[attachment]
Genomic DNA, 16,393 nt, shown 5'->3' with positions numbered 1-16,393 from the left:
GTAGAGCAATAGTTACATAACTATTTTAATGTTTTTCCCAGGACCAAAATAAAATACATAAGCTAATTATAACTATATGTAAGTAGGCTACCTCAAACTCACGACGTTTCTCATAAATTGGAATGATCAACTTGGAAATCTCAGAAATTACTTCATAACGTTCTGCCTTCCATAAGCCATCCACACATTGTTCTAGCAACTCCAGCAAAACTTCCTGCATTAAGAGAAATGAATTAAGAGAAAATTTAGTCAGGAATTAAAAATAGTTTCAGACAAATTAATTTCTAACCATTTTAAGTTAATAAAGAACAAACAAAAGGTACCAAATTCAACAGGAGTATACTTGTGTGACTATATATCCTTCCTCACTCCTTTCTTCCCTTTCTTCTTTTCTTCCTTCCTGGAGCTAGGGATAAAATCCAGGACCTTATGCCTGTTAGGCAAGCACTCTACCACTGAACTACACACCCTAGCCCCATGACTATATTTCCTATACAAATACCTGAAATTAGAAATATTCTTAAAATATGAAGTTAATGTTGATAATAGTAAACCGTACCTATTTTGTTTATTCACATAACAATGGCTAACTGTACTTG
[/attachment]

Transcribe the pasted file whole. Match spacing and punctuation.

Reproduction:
Genomic DNA, 16,393 nt, shown 5'->3' with positions numbered 1-16,393 from the left:
GTAGAGCAATAGTTACATAACTATTTTAATGTTTTTCCCAGGACCAAAATAAAATACATAAGCTAATTATAACTATATGTAAGTAGGCTACCTCAAACTCACGACGTTTCTCATAAATTGGAATGATCAACTTGGAAATCTCAGAAATTACTTCATAACGTTCTGCCTTCCATAAGCCATCCACACATTGTTCTAGCAACTCCAGCAAAACTTCCTGCATTAAGAGAAATGAATTAAGAGAAAATTTAGTCAGGAATTAAAAATAGTTTCAGACAAATTAATTTCTAACCATTTTAAGTTAATAAAGAACAAACAAAAGGTACCAAATTCAACAGGAGTATACTTGTGTGACTATATATCCTTCCTCACTCCTTTCTTCCCTTTCTTCTTTTCTTCCTTCCTGGAGCTAGGGATAAAATCCAGGACCTTATGCCTGTTAGGCAAGCACTCTACCACTGAACTACACACCCTAGCCCCATGACTATATTTCCTATACAAATACCTGAAATTAGAAATATTCTTAAAATATGAAGTTAATGTTGATAATAGTAAACCGTACCTATTTTGTTTATTCACATAACAATGGCTAACTGTACTTG